Chairs, speakers, even kitchen cabinets are being made from plastic and glass waste, and the results are cool and chic.

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Recycling has become the norm in many communities. The detritus of our daily lives — plastic, glass, metal and paper — makes its weekly trek to processing plants across the country.

And the home décor industry is finding inspiration for new furnishings in the recycling boom. Large furniture companies and smaller studios are either repurposing their own production waste, or sourcing discards and leftover materials to make new goods.

Plastics are a significant part of this initiative. Ikea product developer Anna Granath, collaborating with the Swedish studio Form Us With Love, came up with a new covering material for a kitchen cabinet door made from processed plastic bottles. The door itself is made of recycled, shredded wood.

A rich matte, charcoal-hued finish belies the modest price of the Kungsbacka cabinetry, expected out this month.

“Sustainability should be for many people, not just for those who can afford it,” says Granath. “Our ambition is to increase the share of recycled materials in our products.”

Also at Ikea, the leftover plastic film used to wrap furniture palettes is being ground into pellets to make the Skrutt Desk Pad ($10).

Glass scraps and rejected pieces from one of Ikea’s suppliers are recycled into marbled vases. Created by Iina Vuorivirta, they’re part of Ikea’s PS 2017 accessories line due out this month.

Emeco, a furniture maker in Hanover, Penn., teamed with designer Philippe Starck on the Broom Chair ($225 at, a sleek, comfortable stacking chair that’s made of 75 percent waste polypropylene and 15 percent reclaimed wood fiber. The name is a play on the chair’s origins.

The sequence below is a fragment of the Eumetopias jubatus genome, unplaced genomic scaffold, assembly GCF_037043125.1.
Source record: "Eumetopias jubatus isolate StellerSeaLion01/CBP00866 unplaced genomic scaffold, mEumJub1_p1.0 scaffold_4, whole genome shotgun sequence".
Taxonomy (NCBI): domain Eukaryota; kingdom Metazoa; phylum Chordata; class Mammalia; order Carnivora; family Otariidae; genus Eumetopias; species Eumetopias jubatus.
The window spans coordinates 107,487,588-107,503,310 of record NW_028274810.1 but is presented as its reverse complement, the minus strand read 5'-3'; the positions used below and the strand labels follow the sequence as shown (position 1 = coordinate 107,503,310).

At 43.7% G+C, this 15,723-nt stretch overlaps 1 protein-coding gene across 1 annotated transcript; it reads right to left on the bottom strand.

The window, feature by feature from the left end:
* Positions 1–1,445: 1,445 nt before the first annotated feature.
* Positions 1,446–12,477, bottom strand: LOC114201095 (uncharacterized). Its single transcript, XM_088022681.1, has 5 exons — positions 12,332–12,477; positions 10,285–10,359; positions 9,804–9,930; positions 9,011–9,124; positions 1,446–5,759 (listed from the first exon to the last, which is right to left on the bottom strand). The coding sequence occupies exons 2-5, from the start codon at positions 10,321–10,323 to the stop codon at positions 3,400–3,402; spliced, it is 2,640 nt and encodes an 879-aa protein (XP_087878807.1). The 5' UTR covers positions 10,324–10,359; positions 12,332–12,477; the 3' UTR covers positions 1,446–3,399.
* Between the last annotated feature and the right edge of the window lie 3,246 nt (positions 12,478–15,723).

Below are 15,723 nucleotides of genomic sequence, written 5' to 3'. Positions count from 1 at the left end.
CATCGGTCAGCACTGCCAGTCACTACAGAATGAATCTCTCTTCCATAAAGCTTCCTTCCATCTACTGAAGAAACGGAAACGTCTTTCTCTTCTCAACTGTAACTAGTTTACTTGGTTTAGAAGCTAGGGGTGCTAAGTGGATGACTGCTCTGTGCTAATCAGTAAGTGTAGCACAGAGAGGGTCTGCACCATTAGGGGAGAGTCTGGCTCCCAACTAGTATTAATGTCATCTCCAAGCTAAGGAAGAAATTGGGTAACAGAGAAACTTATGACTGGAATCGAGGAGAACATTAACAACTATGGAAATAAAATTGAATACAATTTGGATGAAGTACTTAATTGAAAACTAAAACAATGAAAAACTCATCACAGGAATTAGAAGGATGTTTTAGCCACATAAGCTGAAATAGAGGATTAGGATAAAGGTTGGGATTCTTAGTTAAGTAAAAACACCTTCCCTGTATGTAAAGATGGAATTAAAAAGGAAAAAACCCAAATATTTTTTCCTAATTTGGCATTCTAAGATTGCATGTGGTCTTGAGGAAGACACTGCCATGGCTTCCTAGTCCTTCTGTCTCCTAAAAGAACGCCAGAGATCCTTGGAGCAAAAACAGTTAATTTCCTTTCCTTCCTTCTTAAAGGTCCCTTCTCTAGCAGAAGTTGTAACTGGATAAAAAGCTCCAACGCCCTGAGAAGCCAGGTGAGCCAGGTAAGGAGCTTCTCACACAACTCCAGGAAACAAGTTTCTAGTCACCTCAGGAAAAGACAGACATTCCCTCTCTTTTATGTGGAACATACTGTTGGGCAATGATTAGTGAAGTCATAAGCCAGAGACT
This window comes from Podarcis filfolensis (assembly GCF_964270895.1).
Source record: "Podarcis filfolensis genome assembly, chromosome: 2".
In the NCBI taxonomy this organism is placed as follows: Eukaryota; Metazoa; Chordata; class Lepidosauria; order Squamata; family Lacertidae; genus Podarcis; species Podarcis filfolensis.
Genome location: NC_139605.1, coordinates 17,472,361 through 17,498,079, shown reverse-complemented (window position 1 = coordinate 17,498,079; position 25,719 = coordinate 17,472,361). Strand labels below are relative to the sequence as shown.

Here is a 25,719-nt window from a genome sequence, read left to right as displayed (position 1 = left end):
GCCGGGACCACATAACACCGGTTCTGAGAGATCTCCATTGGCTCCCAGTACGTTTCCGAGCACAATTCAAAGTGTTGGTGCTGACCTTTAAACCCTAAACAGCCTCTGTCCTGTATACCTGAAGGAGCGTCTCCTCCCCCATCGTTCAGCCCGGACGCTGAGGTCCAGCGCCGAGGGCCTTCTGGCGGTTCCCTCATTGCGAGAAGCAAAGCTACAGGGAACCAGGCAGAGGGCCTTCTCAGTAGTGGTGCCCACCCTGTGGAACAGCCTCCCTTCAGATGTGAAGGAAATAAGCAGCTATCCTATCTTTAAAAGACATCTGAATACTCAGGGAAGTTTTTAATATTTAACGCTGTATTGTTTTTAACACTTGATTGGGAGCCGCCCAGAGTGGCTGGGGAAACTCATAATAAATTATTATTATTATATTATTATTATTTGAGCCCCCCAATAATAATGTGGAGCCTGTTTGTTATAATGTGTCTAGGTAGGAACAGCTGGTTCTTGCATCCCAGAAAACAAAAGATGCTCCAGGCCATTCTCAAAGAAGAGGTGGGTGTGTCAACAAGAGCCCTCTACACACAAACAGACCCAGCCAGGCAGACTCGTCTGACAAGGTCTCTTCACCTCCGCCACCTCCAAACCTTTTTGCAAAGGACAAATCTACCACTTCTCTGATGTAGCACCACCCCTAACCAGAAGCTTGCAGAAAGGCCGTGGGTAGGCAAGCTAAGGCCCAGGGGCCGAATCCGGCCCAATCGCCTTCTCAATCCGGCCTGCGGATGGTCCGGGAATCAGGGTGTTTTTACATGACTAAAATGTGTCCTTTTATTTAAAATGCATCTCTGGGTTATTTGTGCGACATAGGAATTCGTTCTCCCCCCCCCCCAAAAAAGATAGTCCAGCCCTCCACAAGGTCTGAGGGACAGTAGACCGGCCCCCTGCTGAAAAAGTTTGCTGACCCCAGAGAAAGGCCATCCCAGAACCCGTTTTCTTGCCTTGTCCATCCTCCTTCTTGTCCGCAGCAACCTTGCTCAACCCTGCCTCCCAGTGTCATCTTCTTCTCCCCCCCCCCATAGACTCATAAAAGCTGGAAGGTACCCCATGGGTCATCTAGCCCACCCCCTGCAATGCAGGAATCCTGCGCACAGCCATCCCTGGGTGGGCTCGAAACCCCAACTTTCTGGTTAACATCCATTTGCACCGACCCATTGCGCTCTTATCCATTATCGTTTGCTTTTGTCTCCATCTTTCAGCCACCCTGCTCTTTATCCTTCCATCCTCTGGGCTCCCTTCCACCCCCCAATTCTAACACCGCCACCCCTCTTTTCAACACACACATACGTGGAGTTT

“Imagine a guy who takes a humble broom and starts to clean the workshop, and with this dust he makes new magic,” says Starck.

Emeco isn’t new to the recycled material/new furniture game. Its aluminum Navy Chair, commissioned during World War II, has been made of recycled aluminum since the 1940s. The Navy Chair with Coca-Cola ($330 at is a collaboration that turned soda bottles into plastic versions of the chair.

Dutch designer Dirk Vander Kooij makes furniture out of discarded plastic toys, videotapes and computer parts.

Vander Kooij also recycles his test pieces and waste plastics, extruding them into new chairs, cabinetry and even the Snowmen Speaker Set (about $6,868 at

Vander Kooij thinks we have a misplaced notion that plastics are cheap and throwaway. In fact, transforming them can create new and enduring designs. “Recycled material is unique, and has a history that can literally be seen in the product,” he says. “That gives particular beauty and layering.”